What Happens When You Don’t Pay Your Federal Student Loans?
Student debt relief has helped millions of Americans during the pandemic. As of March 27, 2020, federal interest rates on student loans have been set at 0% and payments have been suspended.
But the policy will currently expire on October 1, 2021, and many borrowers are still struggling financially, leaving many wondering: what if I can’t repay my student loan?
Private student loans do not have federal protections and have specific contracts that dictate the consequences of missing a payment. However, the consequences of non-payment of federal student loans often follow a common pattern.
Here’s a step-by-step guide to what happens when a borrower misses a federal student loan payment:
Federal student loans are repaid when a borrower graduates or leaves school. However, most federal student loan borrowers have a grace period.
Borrowers on Directly Subsidized, Non-Directly Subsidized, or Federal Family Education Loans have a six-month grace period before they begin making payments.
Borrowers with Perkins loans are granted a nine-month grace period.
After the grace period, borrowers are expected to make regular payments in accordance with their chosen repayment plan.
15 days after payment is due
Persis Yu, director of the NCLC’s Student Loan Assistance Project, says most federal student loans give borrowers a grace period of about 15 days after their normal due date to make a payment. This means that if you are less than 15 days late in making a federal student loan payment, there will likely be little consequence.
However, if a borrower has not made a payment after the end of this window, their loans will be considered past due and may start to impact borrowers’ credit scores, which can have significant consequences in the long run. term such as making it more difficult to buy a car or a home. Bad credit can also impact job opportunities when an employer performs a credit check.
“But at this point you still have time to get back on your feet. You can always make a payment and get back on track, “Yu said.” Really, really bad things don’t start happening until a little later. “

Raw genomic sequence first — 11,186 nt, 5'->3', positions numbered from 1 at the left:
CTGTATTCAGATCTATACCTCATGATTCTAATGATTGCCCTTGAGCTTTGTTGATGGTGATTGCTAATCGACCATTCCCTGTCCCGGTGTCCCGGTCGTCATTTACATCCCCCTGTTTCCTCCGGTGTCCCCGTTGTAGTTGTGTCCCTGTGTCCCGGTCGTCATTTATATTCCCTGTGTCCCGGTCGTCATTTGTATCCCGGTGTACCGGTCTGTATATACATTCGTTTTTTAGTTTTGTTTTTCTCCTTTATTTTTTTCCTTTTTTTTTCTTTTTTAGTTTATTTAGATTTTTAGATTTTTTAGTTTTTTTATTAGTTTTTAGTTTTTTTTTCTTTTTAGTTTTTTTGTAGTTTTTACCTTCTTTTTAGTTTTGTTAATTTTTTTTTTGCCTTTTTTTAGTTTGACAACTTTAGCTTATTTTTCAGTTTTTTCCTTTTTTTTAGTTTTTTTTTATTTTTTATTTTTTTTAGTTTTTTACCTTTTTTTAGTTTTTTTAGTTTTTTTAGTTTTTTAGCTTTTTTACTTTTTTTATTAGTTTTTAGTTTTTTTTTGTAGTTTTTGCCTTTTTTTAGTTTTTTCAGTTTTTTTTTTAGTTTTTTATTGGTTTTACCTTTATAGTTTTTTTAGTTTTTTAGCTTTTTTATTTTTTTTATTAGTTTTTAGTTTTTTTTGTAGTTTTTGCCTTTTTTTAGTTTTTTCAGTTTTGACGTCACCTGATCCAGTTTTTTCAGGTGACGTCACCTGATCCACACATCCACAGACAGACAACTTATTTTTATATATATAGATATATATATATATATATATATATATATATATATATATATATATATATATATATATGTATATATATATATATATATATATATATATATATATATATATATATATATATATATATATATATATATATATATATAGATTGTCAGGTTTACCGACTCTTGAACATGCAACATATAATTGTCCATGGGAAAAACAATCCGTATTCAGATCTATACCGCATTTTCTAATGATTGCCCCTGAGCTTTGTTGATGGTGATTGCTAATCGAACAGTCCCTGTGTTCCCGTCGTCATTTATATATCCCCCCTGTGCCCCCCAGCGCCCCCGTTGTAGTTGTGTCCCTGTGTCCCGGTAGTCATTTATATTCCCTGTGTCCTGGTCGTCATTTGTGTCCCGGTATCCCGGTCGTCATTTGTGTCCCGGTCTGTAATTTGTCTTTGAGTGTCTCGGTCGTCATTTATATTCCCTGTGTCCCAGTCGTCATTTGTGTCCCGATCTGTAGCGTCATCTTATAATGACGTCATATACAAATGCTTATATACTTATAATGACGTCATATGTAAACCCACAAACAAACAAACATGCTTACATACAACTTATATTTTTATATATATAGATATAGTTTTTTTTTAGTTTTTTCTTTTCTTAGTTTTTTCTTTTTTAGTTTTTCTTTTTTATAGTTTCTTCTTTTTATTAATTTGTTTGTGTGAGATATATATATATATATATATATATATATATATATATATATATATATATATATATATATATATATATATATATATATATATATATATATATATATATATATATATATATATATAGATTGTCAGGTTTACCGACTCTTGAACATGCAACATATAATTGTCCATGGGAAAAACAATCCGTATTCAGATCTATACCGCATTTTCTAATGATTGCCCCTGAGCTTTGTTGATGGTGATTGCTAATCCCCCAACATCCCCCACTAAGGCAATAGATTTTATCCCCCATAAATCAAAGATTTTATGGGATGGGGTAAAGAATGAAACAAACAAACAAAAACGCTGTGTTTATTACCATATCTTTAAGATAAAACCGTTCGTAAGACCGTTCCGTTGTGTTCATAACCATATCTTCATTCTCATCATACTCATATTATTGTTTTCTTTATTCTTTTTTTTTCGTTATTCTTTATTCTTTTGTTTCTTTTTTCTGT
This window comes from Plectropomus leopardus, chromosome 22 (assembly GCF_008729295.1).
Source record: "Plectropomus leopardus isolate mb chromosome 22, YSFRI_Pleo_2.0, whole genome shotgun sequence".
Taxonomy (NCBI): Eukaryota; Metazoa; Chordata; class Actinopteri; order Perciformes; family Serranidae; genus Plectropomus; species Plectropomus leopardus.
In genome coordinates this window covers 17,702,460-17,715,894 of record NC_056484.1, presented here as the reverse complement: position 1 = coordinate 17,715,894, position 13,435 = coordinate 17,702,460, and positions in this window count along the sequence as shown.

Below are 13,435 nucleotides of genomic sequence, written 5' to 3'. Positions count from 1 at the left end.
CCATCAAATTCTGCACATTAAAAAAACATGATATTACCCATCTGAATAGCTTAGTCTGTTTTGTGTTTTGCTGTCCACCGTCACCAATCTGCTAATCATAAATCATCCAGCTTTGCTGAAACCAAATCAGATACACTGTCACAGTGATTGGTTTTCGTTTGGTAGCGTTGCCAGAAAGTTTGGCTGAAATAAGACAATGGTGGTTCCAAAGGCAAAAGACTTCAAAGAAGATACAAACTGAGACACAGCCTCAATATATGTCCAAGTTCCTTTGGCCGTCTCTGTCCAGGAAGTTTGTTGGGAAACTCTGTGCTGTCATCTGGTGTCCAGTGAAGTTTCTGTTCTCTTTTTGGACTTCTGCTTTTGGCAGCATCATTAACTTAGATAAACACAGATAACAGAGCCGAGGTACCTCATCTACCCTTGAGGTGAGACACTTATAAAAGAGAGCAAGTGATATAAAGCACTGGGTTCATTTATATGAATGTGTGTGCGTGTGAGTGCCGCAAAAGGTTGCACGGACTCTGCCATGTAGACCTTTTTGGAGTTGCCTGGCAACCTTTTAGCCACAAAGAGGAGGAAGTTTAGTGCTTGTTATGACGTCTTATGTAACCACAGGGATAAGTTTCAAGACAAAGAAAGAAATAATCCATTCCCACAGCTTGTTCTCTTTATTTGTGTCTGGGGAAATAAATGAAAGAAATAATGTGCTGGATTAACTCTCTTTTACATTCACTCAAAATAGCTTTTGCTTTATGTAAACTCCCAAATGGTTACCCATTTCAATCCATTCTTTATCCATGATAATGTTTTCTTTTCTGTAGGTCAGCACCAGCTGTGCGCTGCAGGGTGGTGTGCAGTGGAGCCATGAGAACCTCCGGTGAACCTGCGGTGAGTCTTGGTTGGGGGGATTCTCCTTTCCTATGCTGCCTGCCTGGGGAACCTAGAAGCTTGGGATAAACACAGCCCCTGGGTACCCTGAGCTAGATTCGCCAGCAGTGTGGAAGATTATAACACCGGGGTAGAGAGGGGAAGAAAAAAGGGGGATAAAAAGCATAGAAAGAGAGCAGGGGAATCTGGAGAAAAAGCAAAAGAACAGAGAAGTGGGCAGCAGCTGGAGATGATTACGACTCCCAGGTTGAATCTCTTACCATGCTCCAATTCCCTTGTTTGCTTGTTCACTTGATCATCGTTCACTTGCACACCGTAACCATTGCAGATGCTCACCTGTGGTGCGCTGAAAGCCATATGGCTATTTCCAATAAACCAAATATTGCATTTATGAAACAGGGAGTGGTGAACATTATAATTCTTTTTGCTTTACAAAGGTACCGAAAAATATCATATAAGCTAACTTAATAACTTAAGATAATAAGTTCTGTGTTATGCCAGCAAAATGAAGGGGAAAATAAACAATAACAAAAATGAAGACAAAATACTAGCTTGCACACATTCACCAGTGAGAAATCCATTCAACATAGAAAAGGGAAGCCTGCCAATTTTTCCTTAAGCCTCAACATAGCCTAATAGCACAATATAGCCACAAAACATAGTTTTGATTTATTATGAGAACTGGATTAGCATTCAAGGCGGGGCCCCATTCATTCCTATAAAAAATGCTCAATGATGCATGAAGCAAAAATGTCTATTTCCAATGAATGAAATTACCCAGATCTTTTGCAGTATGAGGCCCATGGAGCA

270 days after payment is due
After 270 days, the federal student loans are in arrears. Once federal student debt is in default, the government is able to garnish borrower salaries, Social Security checks, federal tax refunds, and disability benefits. In some states, borrowers with past due student loans may have their business license revoked along with their driver’s license.
“Private lenders have to get a court order before they can garnish your paycheck. The Department of Education is not obligated to do this, ”says Ashley Harrington, Federal Director of Advocacy and Senior Counsel at the Center for Responsible Lending. “All they need to do is send you a notice 30 days before the garnishment begins and give you the opportunity to appeal.”
“The government has extraordinary collection powers under the auspices of the Debt Collection Improvement Act,” says Yu, listing all the different ways the federal government can collect missed student loan repayments. “The most common collection activity is that people will have tax refunds seized. When Social Security benefits or wages are garnished, they’ll typically take about 15% of those payments, but for tax refunds, they’ll actually grab the full amount. “
She adds that garnishing tax refunds, like the earned income tax credit, can have a detrimental effect on families and children.
“A lot of research has been done to show that the earned income tax credit is the most effective anti-poverty measure we have in this country,” Yu says. “And so, the impacts of taking of that money is actually intergenerational. “
Yu adds that default borrowers “can apply for what is called a” 270 day forbearance “in which you can retroactively erase [the delinquency]. You must contact your service agent and you must complete a specific form. “
One year after payment is due
If a borrower hasn’t made a payment for more than a year, federal student loans will often transfer to a collection agency by default, Harrington says.
The Department of Education works with third-party collection agencies that will charge penalties and fees for non-payment, sometimes up to 18% of your loan balance.
Collection agencies “harass people with calls and texts, which can add to the mental stress of debt,” says Harrington, noting that at that time, the impact of default on a borrower’s credit would be. important. “Default loans impact your credit score, can limit access to credit, and make credit more expensive overall. This makes your life even more difficult.”
At this point, Harrington recommends borrowers contact their managing agents to see if they qualify for deferral of economic hardship or if they can switch to a repayment plan that works best for them so they can get back on track. . But ultimately, she says some borrowers have their hands tied.
“Failure to pay your federal student loans and going bankrupt and in arrears can have truly dire consequences. Consequences that can make your life more difficult in many ways and we need to be clear about that, ”says Harrington. “But it’s also important to note that a lot of people are really struggling and student loan repayments are one of them. Some do not make the decision not to pay their debts, but they have many other commitments: they have to pay rent, we are in a pandemic, there are job losses, there is underemployment, there are child care needs, there are all these other things that student borrowers have to deal with.
“And they have to keep the lights on.”
“One of the things that is really unique about federal student loans is that there is no limitation period,” Yu says. The consequences can therefore last a very long time. ”
Fortunately, unlike some private student loans, federal student loans are repaid upon death.